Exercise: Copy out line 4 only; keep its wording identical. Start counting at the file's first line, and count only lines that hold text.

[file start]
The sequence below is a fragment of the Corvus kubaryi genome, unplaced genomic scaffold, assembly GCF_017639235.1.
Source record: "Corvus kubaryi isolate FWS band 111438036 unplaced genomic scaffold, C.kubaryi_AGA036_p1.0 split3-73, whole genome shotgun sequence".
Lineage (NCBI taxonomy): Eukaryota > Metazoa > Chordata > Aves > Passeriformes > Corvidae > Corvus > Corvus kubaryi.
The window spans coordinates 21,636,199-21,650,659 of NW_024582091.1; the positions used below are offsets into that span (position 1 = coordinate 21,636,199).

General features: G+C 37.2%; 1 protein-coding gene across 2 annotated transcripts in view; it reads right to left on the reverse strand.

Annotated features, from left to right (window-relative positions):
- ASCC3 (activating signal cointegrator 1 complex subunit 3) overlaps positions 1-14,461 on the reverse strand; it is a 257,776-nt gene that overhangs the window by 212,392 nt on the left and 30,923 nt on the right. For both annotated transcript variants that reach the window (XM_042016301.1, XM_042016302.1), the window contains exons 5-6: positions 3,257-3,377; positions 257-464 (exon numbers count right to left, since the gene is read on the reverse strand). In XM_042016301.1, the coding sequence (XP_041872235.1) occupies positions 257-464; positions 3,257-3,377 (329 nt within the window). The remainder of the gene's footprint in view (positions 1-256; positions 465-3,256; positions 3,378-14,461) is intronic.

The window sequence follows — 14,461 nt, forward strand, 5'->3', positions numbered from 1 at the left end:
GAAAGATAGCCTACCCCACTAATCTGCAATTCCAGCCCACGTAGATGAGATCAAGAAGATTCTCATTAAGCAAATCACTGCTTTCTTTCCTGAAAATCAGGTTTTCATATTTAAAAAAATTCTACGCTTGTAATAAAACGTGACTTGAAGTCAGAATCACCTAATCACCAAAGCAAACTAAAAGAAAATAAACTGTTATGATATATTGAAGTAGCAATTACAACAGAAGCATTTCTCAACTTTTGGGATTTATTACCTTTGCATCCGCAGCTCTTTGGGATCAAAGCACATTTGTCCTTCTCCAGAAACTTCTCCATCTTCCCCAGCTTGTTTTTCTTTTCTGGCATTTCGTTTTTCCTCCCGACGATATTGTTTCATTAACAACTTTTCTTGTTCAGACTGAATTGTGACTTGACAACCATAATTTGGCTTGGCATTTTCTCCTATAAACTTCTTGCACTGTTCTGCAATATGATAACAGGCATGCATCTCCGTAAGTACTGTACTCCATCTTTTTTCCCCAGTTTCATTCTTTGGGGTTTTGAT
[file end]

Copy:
The window spans coordinates 21,636,199-21,650,659 of NW_024582091.1; the positions used below are offsets into that span (position 1 = coordinate 21,636,199).